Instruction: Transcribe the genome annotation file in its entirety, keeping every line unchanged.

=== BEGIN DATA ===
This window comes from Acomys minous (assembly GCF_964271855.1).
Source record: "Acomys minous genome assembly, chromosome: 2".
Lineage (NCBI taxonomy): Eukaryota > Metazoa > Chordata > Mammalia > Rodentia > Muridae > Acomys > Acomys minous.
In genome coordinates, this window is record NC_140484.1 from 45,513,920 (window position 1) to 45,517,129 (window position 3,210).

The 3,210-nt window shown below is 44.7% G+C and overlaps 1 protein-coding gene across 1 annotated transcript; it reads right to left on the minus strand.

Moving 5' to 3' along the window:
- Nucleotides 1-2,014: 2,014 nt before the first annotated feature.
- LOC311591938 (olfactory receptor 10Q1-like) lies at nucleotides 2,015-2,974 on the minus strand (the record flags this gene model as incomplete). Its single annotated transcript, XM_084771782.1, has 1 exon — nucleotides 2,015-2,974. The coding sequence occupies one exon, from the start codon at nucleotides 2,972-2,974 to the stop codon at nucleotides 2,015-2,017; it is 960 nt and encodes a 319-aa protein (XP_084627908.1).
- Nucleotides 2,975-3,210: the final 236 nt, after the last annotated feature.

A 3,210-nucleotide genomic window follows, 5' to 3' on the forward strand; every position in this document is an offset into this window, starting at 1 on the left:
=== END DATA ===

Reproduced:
This window comes from Acomys minous (assembly GCF_964271855.1).
Source record: "Acomys minous genome assembly, chromosome: 2".
Lineage (NCBI taxonomy): Eukaryota > Metazoa > Chordata > Mammalia > Rodentia > Muridae > Acomys > Acomys minous.
In genome coordinates, this window is record NC_140484.1 from 45,513,920 (window position 1) to 45,517,129 (window position 3,210).

The 3,210-nt window shown below is 44.7% G+C and overlaps 1 protein-coding gene across 1 annotated transcript; it reads right to left on the minus strand.

Moving 5' to 3' along the window:
- Nucleotides 1-2,014: 2,014 nt before the first annotated feature.
- LOC311591938 (olfactory receptor 10Q1-like) lies at nucleotides 2,015-2,974 on the minus strand (the record flags this gene model as incomplete). Its single annotated transcript, XM_084771782.1, has 1 exon — nucleotides 2,015-2,974. The coding sequence occupies one exon, from the start codon at nucleotides 2,972-2,974 to the stop codon at nucleotides 2,015-2,017; it is 960 nt and encodes a 319-aa protein (XP_084627908.1).
- Nucleotides 2,975-3,210: the final 236 nt, after the last annotated feature.

A 3,210-nucleotide genomic window follows, 5' to 3' on the forward strand; every position in this document is an offset into this window, starting at 1 on the left: